Richard Clothier is a note perfect Prime Minister
Harriet Slater makes the most of every scene she’s in, proving there’s no small parts, only small actors. She was ridiculously winning as Barkeep’s daughter Sandra.
And Danny Webb is menacing as a local gang leader who happens to partake of the odd human liver now and then.
Lastly, Jonjo O’Neill as Aleister Crowley, an effete, cultured Satanist stole every scene he was in. He was so threatening while being languid that I watched his scenes twice. If I was a casting director I’d put him in all the things. His talent seems effortless, with just a hint of the theatre about him.
I give the cast high marks, with my only reservations surrounding the performances by Ben Aldridge as Thomas Wayne and Emma Paetz as Martha Kane. I’m just not sure about either of them yet. Aldridge, the top-billed name in the cast, might be toeing a certain line that I can’t yet see and delivering a more subtle performance than I recognize, but right now he feels schticky to me.
Ditto for Paetz’ Kane. It could very well be that there are things in the Batman universe that I’m not aware of, but so far her performance feels the most uneven to me. Gladly, even at their ‘worst’, so to speak, both of these characters are a far cry from poor, and they’ve both earned more than enough goodwill for me to tune in if and when the second season is announced.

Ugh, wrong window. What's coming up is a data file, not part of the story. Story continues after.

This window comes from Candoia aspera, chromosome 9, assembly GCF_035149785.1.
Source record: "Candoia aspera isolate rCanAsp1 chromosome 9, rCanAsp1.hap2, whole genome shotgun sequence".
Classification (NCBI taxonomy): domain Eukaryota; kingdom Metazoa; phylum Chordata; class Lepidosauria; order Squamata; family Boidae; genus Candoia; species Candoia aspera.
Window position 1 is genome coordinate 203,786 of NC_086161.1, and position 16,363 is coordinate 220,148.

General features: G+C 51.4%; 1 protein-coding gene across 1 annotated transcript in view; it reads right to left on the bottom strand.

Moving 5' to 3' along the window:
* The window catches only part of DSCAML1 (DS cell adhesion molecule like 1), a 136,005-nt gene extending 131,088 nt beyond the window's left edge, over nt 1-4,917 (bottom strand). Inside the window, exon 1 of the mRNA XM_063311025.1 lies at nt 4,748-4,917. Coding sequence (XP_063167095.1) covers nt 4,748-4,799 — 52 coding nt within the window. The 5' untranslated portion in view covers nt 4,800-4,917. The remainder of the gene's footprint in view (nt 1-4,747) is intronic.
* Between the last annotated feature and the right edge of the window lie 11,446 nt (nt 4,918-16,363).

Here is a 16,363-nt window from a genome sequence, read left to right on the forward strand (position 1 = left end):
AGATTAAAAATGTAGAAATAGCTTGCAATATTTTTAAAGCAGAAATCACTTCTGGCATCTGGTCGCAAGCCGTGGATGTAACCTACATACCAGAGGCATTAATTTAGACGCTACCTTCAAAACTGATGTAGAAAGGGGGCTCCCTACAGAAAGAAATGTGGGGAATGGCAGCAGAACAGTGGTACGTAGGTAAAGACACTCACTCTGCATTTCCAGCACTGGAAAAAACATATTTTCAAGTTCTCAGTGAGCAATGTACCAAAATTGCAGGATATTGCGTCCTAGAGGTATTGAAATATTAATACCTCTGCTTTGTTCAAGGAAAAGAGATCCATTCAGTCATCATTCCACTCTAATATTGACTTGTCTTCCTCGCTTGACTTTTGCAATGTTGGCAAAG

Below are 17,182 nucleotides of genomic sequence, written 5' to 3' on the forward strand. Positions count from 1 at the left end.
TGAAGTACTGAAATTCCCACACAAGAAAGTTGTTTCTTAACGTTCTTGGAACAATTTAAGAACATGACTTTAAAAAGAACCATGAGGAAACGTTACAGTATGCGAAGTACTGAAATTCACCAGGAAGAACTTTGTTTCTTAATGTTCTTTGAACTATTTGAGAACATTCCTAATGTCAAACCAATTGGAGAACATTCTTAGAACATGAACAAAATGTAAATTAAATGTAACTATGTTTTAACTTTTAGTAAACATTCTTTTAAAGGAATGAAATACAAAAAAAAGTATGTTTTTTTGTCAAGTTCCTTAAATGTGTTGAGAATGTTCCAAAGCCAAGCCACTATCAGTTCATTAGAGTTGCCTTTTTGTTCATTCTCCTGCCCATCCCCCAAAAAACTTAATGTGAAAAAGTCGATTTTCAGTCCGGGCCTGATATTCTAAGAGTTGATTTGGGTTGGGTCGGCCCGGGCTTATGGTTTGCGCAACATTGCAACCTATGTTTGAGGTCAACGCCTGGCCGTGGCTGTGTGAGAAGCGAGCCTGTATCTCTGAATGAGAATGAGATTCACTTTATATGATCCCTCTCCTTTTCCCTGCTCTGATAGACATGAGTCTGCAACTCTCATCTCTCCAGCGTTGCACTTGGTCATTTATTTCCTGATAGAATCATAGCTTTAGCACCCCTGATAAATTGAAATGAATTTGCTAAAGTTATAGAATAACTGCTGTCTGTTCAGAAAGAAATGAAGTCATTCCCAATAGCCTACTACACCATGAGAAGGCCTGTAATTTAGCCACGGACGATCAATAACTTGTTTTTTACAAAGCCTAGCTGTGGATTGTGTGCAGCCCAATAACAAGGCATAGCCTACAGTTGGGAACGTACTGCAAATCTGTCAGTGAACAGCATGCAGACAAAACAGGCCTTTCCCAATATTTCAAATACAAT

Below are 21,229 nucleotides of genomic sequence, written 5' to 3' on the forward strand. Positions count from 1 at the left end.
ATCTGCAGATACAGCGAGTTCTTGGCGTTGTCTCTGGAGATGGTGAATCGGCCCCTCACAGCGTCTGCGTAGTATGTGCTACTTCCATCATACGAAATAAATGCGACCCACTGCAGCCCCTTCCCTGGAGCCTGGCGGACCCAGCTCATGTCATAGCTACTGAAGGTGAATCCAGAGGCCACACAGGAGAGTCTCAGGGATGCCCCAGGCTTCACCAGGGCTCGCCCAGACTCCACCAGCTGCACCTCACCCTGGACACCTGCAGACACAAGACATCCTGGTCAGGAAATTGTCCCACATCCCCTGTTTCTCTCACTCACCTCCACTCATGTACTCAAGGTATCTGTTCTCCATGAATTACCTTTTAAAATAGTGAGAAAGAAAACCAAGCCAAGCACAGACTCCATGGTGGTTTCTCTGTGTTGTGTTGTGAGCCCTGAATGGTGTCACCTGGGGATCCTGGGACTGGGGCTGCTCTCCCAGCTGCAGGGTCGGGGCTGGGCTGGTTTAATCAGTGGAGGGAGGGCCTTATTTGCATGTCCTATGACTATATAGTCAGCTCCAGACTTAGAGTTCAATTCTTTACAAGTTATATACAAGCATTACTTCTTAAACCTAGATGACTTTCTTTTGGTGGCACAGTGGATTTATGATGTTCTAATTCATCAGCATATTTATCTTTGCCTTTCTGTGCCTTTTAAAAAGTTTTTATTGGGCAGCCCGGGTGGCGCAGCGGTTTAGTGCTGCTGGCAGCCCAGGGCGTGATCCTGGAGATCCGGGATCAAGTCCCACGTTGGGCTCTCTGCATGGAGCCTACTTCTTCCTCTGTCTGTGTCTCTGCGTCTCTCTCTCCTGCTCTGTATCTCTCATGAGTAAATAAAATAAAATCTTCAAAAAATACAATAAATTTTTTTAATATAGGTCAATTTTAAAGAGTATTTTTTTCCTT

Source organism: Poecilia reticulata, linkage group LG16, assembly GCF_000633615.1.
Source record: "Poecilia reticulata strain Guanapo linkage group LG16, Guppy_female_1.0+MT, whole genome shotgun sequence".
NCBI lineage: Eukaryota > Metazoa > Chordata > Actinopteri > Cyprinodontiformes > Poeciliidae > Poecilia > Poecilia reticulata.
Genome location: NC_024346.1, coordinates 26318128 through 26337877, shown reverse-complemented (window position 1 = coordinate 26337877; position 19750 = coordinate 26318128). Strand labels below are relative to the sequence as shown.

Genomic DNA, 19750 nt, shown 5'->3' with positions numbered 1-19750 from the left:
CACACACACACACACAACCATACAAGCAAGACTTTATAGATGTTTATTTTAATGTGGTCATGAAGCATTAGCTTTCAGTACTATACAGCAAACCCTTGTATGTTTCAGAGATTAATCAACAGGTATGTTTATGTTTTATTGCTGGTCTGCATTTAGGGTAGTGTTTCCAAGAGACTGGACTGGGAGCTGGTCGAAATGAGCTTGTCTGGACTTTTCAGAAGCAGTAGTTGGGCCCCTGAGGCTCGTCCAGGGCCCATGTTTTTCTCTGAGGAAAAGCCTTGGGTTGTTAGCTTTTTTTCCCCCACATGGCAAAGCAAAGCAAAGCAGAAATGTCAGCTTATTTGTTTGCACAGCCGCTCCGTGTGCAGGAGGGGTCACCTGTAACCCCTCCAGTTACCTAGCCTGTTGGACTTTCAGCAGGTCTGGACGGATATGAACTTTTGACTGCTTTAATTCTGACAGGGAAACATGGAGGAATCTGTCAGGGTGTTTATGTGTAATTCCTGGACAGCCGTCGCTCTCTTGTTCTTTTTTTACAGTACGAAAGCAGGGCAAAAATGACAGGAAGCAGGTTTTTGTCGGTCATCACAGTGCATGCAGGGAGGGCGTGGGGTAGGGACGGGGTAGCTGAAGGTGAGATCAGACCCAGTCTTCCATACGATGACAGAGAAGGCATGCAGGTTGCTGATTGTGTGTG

My suspicion is that if you’re a Batman diehard, you’ll tend to be a bit more protective of the story that I was. This show is not high art, but it’s still far better and more interesting than your average cable TV offering. There’s some graphic violence and some imagery that certain watchers may find jarring, but I think it’s the show being dutiful to the stakes in this reimagined London.
If you like a good romp that features espionage, dark mysticism, cannibals, witches, gang warfare, and bar fights in concert with high tea, butlers and royal dinners, then Pennyworth might just be ten episodes to put on your watch list.
I know I have my fingers crossed for season two.
Header Image Source: EPIX